Bird, Moon, Engine     by Jo Pitkin

Like a fence or a wall to keep me from harm,
tutors circled me with logic, facts, theorems.
But I hid the weeds growing wild in my mind.

By age five, I could plot the arc of a rainbow.
I could explain perpendicular and parallel.
In my mind, I heard the wind in wild weeds. 

Tuesday, July 14, 2015

Visual-mathematical poetry

      The poems that I write and most of the poems that I include in this blog use mathematical patterns to structure their lines and stanzas or mathematical terminology in their content -- but blogger Kaz Maslanka is a mathematical poet who does something different:  his creations involve mathematical operations and symbols as well as words.  For example, the following visual poem -- involving symbols for "equals" and "divided by" -- comes from a recent posting (in his blog, "Mathematical Poetry") of what Maslanka calls an orthogonal space poem.

"Winning" -- a visual poem by Kaz Maslanka in a form related to the formula for the area of a rectangle,  A = lw or, alternatively, w = A/l.  (Double-click on the image to enlarge it.)

During July 29-August 1, 2015, Kaz Maslanka and I both plan to participate 
in the BRIDGES Math-and-the-Arts Conference at the University of Baltimore -- 
sharing our poetry and enjoying the work of others.  
Join us if you can; no registration fee is required for Friday "Family Day" events 
which include a poetry reading.

Saturday, July 11, 2015

Math fun with song lyrics

Song-writer Bill Calhoun is a faculty member in the Department of Mathematics, Computer Science and Statistics at Pennsylvania's Bloomsburg University (where I also hung out for many years). He belongs, along with colleagues Erik Wynters and Kevin Ferland, to a band called "The Derivatives."  And Bill has granted permission for me to include several of his math lyrics (parodies) here. (In this previous post, we consider the connection between song parodies and mathematical isomorphism.)  My first Calhoun selection deals with difficult mathematical questions concerning classification of infinite sets and decidability.  Following that, later lyrics consider proving theorems and finding derivatives.

Questions You Can’t Ever Decide*      by Bill Calhoun

(These lyrics match the tune of  "Lucy in the Sky with Diamonds" by Lennon and McCartney.)

Picture yourself in  a world filled with numbers,
But the numbers are really just words in disguise.
Gödel says “How can you prove you’re consistent,
If you can’t tell that this is a lie?”    

Wednesday, July 8, 2015

Things to Count On

Tomorrow is my mother's birthday.  Born in 1912, she has been gone for several years now -- and tomorrow my sons and I will travel to Indiana, Pennsylvania to visit her grave and the farmhouse where I grew up.  In honor of my mother, I post this poem (also posted on October 1, 2010) that enumerates ways that numbers were vital in my early life.

Things to Count On            by JoAnne Growney  

Monday, July 6, 2015

Counting Years -- in p'Bitek's Song of Lawino

Okot p'Bitek (1931-1982) was a Ugandan poet; one of his central concerns was that African literature should be built on African rather than European foundations.  His epic poem Song of Lawino (East African Publishing House, 1966) is a narrative poem written in the voice of Lawino who appeals to her husband Ocol to stay true to his own customs, and to abandon his desire to be white.  Here is a section of that poem that addresses a system for counting years.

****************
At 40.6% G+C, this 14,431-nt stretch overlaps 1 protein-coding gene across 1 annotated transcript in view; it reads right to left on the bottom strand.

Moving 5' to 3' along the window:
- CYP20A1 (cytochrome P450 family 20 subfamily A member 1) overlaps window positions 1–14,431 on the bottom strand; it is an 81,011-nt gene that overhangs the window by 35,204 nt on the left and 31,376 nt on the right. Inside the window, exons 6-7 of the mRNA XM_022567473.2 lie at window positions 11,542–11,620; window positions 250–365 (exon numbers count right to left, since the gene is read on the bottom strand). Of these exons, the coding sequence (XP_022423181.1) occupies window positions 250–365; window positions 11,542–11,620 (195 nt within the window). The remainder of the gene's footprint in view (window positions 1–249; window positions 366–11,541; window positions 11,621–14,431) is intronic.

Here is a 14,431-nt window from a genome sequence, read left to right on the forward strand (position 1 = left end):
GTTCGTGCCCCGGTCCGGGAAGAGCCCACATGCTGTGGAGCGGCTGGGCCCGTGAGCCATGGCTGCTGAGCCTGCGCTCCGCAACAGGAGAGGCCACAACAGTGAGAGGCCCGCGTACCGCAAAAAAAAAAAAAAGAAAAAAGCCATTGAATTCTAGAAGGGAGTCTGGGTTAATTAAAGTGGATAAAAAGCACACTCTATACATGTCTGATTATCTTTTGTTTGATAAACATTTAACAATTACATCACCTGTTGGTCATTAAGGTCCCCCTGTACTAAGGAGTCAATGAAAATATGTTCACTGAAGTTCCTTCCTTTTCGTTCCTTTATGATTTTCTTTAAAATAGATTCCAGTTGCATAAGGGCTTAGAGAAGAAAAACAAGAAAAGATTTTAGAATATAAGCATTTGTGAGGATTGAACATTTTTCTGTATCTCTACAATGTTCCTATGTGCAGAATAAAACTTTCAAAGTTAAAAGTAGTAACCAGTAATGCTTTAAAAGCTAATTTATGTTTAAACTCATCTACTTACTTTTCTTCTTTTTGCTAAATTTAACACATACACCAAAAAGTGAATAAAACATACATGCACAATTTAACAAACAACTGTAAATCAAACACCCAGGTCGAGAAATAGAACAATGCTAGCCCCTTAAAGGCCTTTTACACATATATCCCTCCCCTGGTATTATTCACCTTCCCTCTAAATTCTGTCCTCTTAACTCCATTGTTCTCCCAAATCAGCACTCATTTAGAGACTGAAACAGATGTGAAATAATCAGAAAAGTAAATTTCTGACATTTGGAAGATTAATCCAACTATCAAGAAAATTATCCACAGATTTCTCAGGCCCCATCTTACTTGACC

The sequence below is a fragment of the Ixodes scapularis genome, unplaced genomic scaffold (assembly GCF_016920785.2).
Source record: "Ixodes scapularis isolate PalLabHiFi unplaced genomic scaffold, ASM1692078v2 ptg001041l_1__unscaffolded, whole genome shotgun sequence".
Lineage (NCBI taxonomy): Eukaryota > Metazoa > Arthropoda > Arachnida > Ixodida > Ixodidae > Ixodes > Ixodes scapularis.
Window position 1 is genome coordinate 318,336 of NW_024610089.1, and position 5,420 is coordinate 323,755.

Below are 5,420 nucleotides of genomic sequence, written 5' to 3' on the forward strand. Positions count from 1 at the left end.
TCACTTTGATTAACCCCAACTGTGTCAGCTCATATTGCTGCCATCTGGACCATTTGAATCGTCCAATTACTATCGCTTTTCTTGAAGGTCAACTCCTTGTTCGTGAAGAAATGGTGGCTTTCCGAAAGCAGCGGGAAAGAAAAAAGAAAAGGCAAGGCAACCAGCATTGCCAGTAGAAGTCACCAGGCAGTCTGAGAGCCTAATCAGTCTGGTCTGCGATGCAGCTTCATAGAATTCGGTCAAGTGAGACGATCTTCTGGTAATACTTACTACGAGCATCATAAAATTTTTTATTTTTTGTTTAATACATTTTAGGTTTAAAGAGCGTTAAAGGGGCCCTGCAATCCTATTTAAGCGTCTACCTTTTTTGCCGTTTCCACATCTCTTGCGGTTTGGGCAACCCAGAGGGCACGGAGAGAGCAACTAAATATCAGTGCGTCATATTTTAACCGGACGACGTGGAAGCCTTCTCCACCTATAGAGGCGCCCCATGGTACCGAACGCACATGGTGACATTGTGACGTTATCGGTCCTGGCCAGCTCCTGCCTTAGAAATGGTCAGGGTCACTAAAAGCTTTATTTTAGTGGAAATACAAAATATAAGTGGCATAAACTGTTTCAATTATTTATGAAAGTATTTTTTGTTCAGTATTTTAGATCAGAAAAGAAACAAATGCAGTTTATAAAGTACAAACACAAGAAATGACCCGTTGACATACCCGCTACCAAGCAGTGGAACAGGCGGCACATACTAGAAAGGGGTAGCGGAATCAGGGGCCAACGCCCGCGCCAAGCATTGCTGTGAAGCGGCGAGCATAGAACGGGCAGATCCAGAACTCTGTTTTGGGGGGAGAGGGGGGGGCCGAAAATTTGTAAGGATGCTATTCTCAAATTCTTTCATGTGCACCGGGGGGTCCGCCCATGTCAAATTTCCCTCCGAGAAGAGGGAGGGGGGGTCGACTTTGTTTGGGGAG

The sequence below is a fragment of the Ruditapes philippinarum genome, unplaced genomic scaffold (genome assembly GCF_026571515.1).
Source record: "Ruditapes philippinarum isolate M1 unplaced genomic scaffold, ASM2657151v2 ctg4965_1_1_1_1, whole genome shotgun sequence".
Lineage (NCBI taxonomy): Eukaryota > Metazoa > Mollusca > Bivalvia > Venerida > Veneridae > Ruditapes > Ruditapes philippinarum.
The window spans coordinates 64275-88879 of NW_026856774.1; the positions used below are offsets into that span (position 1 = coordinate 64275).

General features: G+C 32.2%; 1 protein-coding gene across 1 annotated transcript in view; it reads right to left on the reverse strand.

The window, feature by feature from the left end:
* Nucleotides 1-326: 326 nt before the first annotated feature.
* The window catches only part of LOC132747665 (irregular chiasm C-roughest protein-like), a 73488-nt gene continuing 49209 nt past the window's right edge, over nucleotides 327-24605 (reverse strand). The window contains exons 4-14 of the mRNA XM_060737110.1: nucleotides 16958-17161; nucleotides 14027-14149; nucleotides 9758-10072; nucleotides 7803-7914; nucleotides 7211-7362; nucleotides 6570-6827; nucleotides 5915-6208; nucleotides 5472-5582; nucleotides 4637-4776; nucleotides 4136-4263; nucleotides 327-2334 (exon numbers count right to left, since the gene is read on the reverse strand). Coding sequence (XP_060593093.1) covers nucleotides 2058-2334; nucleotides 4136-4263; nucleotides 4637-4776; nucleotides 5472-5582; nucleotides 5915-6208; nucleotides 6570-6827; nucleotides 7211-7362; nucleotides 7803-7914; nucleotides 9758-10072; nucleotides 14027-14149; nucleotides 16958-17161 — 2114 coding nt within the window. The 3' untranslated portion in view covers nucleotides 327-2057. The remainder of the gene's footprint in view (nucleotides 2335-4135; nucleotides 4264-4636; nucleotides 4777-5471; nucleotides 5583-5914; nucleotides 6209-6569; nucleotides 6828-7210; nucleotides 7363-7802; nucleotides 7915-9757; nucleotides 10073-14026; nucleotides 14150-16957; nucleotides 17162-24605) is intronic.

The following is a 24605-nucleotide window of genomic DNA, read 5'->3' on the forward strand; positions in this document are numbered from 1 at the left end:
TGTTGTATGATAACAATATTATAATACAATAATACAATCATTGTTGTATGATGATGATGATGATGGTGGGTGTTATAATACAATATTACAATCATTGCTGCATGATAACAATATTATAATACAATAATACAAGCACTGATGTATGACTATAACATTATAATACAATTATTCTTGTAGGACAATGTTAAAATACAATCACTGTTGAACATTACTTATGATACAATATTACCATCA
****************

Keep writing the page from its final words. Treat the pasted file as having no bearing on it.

from   Song of Lawino      by Okot p'Bitek

       Ocol tells me
       Things I cannot understand,      

Friday, July 3, 2015

A Voice Meant to be Spoken

     Last month the Library of Congress named a new poet laureate, Juan Felipe Herrera, a Californian and Mexican-American whose work often involves oral performance  - as in “187 Reasons Mexicanos Can’t Cross the Border,” (City Lights, 2007).  As I have learned about this poet I have found that I identify with his process,  "I write while I’m walking, on little scraps of paper,” he said.  (Wasn't walking also a writing strategy for William Wordsworth?)
     When I am introduced to the work of a new poet it has become my custom not only to enjoy her or his work but also to look for the ways that she or he uses mathematics.  The following poem is found, along with others by Herrera, at   

Wednesday, July 1, 2015

Sex, Maths, and the Brain

I found this poetry in an abstract (with a link posted at "Women in Maths" on Facebook) for a lecture by Professor Gina Rippon entitled "Sex, Maths, and the Brain" at Aston University in Birmingham, England, on 30 June 2015.  Enjoy!

Is there such a thing as a maths 
brain? Are mathematicians born 
or made?  Is the lack of girls 
in maths subjects 
a 'brain' problem?

Monday, June 29, 2015

Celebrating angles and rainbows . . .

 M A R R I A G E
       A     A
       T     Y  

And let me add a bit of mathematics -- for my friends (both gay and straight) who love to play with language:
           A recent New Yorker article  ("Go Ask Alice" by Anthony Lane, 6-8-15,48-54) 
          on Lewis Carroll (1832-1898) offered this quote -- this "found" poem:

            Obtuse anger
            is that which is greater
            than right anger.

This year, 2015, marks the 150th anniversary of the publication of the first edition of Alice's Adventures in Wonderland.

Saturday, June 27, 2015

The power of eleven